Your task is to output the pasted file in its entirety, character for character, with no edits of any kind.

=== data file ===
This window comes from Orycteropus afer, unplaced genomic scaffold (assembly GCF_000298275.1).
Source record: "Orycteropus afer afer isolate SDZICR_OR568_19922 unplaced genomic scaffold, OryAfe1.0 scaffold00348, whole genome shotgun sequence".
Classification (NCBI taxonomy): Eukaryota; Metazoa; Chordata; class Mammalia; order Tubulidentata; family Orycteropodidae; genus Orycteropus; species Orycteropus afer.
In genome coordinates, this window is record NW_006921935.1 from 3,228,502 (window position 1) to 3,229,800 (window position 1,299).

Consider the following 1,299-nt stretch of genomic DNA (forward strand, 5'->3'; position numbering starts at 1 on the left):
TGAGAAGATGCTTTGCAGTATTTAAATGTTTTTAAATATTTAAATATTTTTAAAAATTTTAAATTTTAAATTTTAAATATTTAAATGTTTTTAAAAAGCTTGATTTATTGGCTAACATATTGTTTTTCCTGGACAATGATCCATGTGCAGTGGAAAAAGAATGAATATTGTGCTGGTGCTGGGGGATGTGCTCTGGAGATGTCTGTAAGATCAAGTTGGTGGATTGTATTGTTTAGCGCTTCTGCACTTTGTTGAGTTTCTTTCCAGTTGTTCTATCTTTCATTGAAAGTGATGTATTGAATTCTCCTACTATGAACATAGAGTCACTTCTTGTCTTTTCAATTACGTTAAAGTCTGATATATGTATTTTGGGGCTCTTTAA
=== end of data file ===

This window comes from Orycteropus afer, unplaced genomic scaffold (assembly GCF_000298275.1).
Source record: "Orycteropus afer afer isolate SDZICR_OR568_19922 unplaced genomic scaffold, OryAfe1.0 scaffold00348, whole genome shotgun sequence".
Classification (NCBI taxonomy): Eukaryota; Metazoa; Chordata; class Mammalia; order Tubulidentata; family Orycteropodidae; genus Orycteropus; species Orycteropus afer.
In genome coordinates, this window is record NW_006921935.1 from 3,228,502 (window position 1) to 3,229,800 (window position 1,299).

Consider the following 1,299-nt stretch of genomic DNA (forward strand, 5'->3'; position numbering starts at 1 on the left):
TGAGAAGATGCTTTGCAGTATTTAAATGTTTTTAAATATTTAAATATTTTTAAAAATTTTAAATTTTAAATTTTAAATATTTAAATGTTTTTAAAAAGCTTGATTTATTGGCTAACATATTGTTTTTCCTGGACAATGATCCATGTGCAGTGGAAAAAGAATGAATATTGTGCTGGTGCTGGGGGATGTGCTCTGGAGATGTCTGTAAGATCAAGTTGGTGGATTGTATTGTTTAGCGCTTCTGCACTTTGTTGAGTTTCTTTCCAGTTGTTCTATCTTTCATTGAAAGTGATGTATTGAATTCTCCTACTATGAACATAGAGTCACTTCTTGTCTTTTCAATTACGTTAAAGTCTGATATATGTATTTTGGGGCTCTTTAA